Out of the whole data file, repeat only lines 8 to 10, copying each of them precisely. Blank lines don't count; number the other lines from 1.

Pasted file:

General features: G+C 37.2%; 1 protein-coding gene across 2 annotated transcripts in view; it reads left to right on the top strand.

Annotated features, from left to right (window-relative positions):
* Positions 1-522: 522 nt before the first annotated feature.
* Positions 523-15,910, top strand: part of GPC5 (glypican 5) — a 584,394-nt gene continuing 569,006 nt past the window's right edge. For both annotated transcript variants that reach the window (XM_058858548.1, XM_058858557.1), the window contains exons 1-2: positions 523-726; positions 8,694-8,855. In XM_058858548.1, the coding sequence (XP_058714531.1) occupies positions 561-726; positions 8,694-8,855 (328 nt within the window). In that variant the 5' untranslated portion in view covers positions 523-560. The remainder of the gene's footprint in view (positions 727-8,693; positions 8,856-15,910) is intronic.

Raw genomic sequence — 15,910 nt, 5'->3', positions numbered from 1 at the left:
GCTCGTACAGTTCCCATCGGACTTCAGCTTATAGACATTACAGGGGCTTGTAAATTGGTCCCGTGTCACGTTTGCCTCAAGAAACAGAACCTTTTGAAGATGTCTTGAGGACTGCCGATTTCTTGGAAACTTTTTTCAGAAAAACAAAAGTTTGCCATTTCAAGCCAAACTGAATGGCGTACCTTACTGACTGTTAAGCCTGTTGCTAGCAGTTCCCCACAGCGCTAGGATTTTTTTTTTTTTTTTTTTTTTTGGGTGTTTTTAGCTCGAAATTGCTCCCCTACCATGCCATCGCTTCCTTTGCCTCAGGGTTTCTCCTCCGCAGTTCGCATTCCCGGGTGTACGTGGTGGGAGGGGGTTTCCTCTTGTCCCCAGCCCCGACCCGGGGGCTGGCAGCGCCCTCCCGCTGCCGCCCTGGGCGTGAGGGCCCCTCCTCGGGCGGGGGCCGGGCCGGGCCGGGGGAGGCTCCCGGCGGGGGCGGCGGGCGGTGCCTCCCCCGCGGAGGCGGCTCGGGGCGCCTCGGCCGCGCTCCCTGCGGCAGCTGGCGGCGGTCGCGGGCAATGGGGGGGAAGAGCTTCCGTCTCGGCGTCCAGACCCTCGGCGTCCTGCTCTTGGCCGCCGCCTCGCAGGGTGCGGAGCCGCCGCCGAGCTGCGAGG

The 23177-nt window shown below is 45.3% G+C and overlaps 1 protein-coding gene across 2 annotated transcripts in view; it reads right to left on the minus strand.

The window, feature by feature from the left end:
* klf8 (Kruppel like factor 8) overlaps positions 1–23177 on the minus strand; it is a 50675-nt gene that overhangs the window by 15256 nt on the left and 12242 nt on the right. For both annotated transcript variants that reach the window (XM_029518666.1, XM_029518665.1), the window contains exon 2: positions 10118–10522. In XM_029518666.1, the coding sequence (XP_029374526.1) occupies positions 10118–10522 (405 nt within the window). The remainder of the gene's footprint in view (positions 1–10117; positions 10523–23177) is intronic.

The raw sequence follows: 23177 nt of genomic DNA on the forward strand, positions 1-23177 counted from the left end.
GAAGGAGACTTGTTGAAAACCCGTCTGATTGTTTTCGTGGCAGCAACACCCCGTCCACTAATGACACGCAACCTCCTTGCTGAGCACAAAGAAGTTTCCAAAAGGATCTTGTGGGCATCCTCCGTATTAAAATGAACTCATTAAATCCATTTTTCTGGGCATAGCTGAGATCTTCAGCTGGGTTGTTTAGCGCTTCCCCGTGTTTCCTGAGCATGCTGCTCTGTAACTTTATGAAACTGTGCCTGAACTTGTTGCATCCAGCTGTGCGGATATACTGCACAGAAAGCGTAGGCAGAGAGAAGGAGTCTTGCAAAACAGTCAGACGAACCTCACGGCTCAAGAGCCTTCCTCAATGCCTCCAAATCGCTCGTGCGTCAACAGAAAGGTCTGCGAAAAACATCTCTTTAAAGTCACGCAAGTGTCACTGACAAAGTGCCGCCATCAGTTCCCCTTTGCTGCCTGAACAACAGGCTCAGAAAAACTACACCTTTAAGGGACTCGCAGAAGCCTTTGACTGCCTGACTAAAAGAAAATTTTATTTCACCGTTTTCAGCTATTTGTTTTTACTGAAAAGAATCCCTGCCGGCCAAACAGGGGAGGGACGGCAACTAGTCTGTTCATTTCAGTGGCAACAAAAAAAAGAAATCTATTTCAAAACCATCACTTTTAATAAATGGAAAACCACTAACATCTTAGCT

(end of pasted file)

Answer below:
The window, feature by feature from the left end:
* klf8 (Kruppel like factor 8) overlaps positions 1–23177 on the minus strand; it is a 50675-nt gene that overhangs the window by 15256 nt on the left and 12242 nt on the right. For both annotated transcript variants that reach the window (XM_029518666.1, XM_029518665.1), the window contains exon 2: positions 10118–10522. In XM_029518666.1, the coding sequence (XP_029374526.1) occupies positions 10118–10522 (405 nt within the window). The remainder of the gene's footprint in view (positions 1–10117; positions 10523–23177) is intronic.

The raw sequence follows: 23177 nt of genomic DNA on the forward strand, positions 1-23177 counted from the left end.